|Location:||Babyn Yar, Kiev (UKR)|
|Architecture:||querkraft architekten zt gmbh|
|Client:||Babyn Yar Holocaust Memorial Center|
The Babyn Yar Holocaust Memorial Center primary mission is to respectfully commemorate the victims of the Babyn Yar tragedy and to promote the humanization of mankind through the memory preservation and study of the history of the Holocaust. The non-governmental fund aims to create a documentation, commemoration and learning center in Kiev, dedicated to the memory of the massacre of Babyn Yar in the years 1941-1943. The new center will be located on the site of the former canyon named Babyn Yar, where in September 1941 33.771 Jews were shot in just 2 days.
The design redefines the meaning of the site and rearranges its spatial and temporal dimensions. The perception of the visitor is at the center of the design concept at all times. The visitor’s relationship to the past, to the present and to the future is addressed in particular, which is consistently reflected in the spatial configuration of the entire area (see diagram). a wide dramaturgical arc is built, at first picking up the visitors in the present moment and sensitizing them to the site (1). Only then are they led down into the dark abyss of the past (2) and confronted with the tragic historical events (3). Subsequently, the visitors slowly emerge (4) into a bright and inviting space that embraces a hopeful future (5) before being released into their present every day life (6). Essential is the non-linear arrangement of present, past, and future-oriented spaces. Their constant connections give cause for hope and are warnings at the same time.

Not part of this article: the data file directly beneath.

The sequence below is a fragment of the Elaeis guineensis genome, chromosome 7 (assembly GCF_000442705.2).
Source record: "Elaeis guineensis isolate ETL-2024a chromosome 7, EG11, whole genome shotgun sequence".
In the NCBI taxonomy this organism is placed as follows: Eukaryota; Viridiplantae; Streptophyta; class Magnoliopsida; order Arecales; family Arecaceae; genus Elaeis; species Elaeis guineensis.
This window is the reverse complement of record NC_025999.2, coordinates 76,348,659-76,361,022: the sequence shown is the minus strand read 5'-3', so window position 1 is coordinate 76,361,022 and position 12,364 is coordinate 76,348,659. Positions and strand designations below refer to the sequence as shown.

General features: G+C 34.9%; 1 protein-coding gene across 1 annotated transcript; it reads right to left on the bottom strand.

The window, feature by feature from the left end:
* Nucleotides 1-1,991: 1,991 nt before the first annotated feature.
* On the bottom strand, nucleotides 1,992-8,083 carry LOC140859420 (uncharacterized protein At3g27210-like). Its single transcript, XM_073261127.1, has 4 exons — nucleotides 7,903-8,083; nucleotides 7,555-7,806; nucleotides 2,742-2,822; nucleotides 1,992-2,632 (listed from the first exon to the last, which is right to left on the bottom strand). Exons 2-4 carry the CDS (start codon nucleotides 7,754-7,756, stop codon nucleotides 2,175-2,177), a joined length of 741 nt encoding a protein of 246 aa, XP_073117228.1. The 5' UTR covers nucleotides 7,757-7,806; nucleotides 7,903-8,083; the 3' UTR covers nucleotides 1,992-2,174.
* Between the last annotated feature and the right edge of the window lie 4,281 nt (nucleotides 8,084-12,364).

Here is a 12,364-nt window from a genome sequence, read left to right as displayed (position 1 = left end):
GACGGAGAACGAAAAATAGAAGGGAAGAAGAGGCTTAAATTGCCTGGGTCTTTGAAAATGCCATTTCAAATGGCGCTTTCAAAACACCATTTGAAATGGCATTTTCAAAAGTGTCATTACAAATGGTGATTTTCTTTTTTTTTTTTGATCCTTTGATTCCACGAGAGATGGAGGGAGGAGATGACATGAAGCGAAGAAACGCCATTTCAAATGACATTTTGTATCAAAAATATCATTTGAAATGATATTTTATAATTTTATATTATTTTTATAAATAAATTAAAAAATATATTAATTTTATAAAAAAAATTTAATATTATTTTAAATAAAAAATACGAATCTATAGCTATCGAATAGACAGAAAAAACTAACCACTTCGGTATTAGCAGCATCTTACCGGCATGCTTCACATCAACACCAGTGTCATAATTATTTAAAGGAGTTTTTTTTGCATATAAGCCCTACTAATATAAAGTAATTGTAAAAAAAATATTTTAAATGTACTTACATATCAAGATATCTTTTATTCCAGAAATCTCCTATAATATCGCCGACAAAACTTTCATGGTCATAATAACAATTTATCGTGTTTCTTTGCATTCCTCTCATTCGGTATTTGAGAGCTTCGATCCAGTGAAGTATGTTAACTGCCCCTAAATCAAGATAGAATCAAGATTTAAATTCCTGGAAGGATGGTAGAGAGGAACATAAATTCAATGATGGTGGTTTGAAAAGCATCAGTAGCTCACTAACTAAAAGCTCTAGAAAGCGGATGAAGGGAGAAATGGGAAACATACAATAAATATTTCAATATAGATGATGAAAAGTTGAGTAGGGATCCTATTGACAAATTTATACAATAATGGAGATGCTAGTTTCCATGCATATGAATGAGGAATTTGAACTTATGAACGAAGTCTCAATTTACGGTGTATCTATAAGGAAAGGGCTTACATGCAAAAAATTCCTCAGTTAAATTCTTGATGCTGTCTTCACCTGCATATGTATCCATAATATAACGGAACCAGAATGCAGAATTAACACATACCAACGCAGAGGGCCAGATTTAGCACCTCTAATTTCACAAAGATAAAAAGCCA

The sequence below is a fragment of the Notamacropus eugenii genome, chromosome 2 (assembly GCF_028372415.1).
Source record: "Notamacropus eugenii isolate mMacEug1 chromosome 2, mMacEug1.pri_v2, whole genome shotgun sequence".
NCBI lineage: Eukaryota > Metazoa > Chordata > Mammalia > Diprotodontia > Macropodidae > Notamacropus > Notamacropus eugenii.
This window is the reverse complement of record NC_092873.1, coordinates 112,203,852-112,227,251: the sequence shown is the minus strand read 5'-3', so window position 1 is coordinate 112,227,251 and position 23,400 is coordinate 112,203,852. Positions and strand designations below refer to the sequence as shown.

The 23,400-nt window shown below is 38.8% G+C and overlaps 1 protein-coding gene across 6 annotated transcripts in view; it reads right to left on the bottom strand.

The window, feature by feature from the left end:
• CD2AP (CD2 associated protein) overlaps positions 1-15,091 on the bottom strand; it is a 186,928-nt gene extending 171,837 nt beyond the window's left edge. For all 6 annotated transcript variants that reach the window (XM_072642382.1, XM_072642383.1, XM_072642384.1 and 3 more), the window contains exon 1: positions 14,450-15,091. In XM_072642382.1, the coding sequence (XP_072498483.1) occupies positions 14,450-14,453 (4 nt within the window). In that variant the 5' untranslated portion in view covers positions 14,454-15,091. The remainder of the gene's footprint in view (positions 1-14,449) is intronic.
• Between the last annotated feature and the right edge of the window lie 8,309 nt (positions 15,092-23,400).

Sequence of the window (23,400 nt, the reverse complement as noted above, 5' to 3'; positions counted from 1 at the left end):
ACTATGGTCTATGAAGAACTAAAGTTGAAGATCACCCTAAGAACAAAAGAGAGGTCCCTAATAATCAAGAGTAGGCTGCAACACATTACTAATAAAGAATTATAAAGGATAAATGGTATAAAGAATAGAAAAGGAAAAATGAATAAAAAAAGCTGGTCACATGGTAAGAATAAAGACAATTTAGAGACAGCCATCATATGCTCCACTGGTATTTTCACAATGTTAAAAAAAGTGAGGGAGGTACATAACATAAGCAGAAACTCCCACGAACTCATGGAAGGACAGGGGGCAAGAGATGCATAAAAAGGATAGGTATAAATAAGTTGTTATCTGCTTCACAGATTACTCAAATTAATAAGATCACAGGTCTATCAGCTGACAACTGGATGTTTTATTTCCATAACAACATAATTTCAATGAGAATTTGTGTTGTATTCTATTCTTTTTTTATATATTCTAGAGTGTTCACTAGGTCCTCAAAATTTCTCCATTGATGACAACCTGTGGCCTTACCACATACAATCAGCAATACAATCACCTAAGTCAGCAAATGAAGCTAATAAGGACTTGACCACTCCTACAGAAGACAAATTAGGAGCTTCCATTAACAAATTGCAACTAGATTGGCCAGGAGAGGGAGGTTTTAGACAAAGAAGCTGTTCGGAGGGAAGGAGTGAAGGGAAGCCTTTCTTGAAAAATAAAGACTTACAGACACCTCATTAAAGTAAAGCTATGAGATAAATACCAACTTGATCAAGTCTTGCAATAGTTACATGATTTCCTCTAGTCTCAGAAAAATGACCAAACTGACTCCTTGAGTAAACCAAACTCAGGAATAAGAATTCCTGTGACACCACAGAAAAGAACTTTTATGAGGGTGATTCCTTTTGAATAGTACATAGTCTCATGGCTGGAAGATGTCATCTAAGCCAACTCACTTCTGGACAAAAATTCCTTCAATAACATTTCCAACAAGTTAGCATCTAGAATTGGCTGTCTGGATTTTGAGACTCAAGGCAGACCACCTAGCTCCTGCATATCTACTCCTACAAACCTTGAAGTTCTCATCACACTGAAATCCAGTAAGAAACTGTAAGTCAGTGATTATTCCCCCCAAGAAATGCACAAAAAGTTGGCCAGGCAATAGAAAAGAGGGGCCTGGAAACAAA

Through the establishment of the BYHMC, the surrounding landscape is freed from a task it has not been able to adequately fulfil in its present form. The superimpositions of visible and, above all, invisible traces and layers of the past do not mediate the history of the place appropriately and hardly do justice to its significance. Now that confrontation and convey as well as future-oriented reappraisal are to be located in the BYHMC, the surrounding landscape can become a peaceful space of memory and contemplation, stimulated and animated by natural growth. Paths virtually floating above the forest ground guide arriving visitors towards the entrance and create a sense of awareness of the vulnerability of the site. The underlying ground level becomes an untouchable, tender blooming veil of colour - dedicated to the dead in their diversity. The forest becomes a living memorial.
The subterranean building is accessed by a 250 meter long incision into the landscape - a walkable sculpture. Beginning as a wide flat surface, the walls of the ramp fold in on themselves and above the visitor. The path leading down can be interpreted in two ways: firstly, as the path taken by the victims to the place of the massacre and secondly, as the unswerving and oblivious blind following of a society into the dark. To begin with the situation seems harmless, the threat then becomes more and more apparent, finally leading to hopelessness and desperation.